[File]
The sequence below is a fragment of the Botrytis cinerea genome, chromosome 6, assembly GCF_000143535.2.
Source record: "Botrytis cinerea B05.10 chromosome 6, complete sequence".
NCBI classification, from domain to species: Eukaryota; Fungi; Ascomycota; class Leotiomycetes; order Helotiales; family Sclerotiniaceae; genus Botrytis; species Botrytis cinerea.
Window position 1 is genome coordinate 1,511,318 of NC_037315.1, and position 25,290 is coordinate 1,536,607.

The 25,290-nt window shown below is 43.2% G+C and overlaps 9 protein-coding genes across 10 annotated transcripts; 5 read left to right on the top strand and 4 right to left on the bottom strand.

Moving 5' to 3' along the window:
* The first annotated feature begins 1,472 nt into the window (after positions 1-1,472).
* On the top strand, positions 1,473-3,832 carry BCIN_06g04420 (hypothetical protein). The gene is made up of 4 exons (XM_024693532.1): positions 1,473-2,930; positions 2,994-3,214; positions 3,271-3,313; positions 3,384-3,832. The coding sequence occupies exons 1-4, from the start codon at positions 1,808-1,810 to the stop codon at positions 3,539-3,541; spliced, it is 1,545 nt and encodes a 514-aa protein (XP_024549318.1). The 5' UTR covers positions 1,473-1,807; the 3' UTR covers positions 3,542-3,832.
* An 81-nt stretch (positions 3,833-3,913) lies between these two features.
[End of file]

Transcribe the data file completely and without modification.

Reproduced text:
The sequence below is a fragment of the Botrytis cinerea genome, chromosome 6, assembly GCF_000143535.2.
Source record: "Botrytis cinerea B05.10 chromosome 6, complete sequence".
NCBI classification, from domain to species: Eukaryota; Fungi; Ascomycota; class Leotiomycetes; order Helotiales; family Sclerotiniaceae; genus Botrytis; species Botrytis cinerea.
Window position 1 is genome coordinate 1,511,318 of NC_037315.1, and position 25,290 is coordinate 1,536,607.

The 25,290-nt window shown below is 43.2% G+C and overlaps 9 protein-coding genes across 10 annotated transcripts; 5 read left to right on the top strand and 4 right to left on the bottom strand.

Moving 5' to 3' along the window:
* The first annotated feature begins 1,472 nt into the window (after positions 1-1,472).
* On the top strand, positions 1,473-3,832 carry BCIN_06g04420 (hypothetical protein). The gene is made up of 4 exons (XM_024693532.1): positions 1,473-2,930; positions 2,994-3,214; positions 3,271-3,313; positions 3,384-3,832. The coding sequence occupies exons 1-4, from the start codon at positions 1,808-1,810 to the stop codon at positions 3,539-3,541; spliced, it is 1,545 nt and encodes a 514-aa protein (XP_024549318.1). The 5' UTR covers positions 1,473-1,807; the 3' UTR covers positions 3,542-3,832.
* An 81-nt stretch (positions 3,833-3,913) lies between these two features.